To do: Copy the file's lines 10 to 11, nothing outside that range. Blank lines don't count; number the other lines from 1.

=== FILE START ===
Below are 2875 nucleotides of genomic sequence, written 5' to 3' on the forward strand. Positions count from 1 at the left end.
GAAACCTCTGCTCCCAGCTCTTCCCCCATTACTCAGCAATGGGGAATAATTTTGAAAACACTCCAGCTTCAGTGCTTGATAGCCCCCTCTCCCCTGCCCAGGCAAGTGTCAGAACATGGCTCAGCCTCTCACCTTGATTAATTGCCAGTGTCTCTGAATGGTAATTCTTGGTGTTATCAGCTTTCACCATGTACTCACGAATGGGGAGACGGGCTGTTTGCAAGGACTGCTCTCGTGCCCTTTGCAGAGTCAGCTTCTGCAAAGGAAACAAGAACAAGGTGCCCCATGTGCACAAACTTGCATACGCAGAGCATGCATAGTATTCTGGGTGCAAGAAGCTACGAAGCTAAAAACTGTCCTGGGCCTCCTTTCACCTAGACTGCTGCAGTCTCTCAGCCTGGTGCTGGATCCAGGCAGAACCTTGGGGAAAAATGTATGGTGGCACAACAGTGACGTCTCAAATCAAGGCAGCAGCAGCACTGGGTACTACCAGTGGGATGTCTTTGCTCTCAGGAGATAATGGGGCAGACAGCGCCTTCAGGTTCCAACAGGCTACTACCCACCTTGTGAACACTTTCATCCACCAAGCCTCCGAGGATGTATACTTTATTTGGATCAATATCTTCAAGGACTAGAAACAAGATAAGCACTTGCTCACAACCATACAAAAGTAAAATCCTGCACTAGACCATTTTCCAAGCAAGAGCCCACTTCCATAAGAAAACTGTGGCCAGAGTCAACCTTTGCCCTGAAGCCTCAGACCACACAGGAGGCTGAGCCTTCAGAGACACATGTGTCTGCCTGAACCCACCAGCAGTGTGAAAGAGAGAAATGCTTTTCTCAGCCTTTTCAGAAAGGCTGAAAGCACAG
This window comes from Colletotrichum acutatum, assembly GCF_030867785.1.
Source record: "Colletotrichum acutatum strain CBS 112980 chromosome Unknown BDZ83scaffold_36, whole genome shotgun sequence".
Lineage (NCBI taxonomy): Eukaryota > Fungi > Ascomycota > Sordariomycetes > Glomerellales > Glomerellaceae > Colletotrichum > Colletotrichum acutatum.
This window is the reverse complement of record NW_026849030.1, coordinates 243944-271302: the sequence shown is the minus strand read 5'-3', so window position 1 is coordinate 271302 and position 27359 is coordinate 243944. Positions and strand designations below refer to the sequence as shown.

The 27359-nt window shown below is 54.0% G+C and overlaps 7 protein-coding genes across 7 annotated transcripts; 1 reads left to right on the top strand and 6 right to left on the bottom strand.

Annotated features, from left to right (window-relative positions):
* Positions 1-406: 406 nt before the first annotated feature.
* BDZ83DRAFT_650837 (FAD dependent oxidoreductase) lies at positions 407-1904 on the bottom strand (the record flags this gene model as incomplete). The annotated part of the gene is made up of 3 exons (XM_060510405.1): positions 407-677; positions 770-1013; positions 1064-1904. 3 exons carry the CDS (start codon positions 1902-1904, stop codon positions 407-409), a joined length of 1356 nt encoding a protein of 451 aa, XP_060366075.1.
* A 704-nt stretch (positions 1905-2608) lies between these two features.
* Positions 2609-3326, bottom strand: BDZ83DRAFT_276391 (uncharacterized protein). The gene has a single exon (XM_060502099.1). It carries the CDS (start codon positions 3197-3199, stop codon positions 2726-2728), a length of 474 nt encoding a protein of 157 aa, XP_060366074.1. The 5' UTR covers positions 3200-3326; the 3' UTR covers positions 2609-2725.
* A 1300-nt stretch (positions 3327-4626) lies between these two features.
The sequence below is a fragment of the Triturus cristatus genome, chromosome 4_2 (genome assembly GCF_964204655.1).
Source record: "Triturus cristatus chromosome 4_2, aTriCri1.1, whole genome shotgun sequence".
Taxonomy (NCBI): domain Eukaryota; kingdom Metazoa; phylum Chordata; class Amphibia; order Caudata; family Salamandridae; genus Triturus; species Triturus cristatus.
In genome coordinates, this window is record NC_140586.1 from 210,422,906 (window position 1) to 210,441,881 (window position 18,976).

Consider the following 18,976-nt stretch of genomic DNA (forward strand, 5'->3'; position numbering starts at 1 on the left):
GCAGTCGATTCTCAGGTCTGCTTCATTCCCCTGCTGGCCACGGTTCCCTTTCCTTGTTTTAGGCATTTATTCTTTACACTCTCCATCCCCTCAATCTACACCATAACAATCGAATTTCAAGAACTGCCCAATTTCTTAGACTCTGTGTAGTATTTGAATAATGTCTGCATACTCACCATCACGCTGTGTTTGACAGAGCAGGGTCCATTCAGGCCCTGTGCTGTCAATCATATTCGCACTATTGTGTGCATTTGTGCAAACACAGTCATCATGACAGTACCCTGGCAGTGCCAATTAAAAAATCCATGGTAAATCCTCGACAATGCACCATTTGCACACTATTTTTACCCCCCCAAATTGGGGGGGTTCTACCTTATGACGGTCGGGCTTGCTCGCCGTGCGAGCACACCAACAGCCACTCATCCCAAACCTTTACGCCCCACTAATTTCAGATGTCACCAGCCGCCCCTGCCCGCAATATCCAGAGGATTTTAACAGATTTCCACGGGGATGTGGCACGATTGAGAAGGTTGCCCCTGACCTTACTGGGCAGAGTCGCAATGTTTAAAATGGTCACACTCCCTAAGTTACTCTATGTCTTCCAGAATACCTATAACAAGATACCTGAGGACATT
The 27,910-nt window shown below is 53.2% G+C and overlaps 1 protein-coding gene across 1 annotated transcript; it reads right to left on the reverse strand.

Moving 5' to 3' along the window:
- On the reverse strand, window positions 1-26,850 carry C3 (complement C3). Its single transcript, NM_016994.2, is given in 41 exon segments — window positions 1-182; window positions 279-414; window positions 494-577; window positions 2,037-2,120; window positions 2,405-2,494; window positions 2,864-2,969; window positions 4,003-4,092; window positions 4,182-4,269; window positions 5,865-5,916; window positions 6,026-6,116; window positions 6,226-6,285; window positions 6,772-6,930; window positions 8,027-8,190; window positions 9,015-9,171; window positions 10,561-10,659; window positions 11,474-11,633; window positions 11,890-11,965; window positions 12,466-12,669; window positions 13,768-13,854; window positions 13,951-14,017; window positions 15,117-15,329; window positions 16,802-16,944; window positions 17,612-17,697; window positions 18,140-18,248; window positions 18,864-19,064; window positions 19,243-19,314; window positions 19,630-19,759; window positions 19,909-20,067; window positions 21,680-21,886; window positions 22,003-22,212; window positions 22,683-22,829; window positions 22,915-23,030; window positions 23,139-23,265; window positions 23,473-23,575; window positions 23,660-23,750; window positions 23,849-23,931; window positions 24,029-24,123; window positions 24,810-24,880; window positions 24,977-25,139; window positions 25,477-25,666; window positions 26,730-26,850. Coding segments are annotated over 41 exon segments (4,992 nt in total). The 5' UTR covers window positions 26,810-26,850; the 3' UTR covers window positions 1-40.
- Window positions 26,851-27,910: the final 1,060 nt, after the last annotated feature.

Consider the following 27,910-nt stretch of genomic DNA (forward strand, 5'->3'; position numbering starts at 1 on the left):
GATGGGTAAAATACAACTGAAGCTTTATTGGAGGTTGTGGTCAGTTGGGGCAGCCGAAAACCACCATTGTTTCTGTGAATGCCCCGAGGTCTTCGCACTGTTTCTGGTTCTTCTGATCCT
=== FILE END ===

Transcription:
* BDZ83DRAFT_650837 (FAD dependent oxidoreductase) lies at positions 407-1904 on the bottom strand (the record flags this gene model as incomplete). The annotated part of the gene is made up of 3 exons (XM_060510405.1): positions 407-677; positions 770-1013; positions 1064-1904. 3 exons carry the CDS (start codon positions 1902-1904, stop codon positions 407-409), a joined length of 1356 nt encoding a protein of 451 aa, XP_060366075.1.
* A 704-nt stretch (positions 1905-2608) lies between these two features.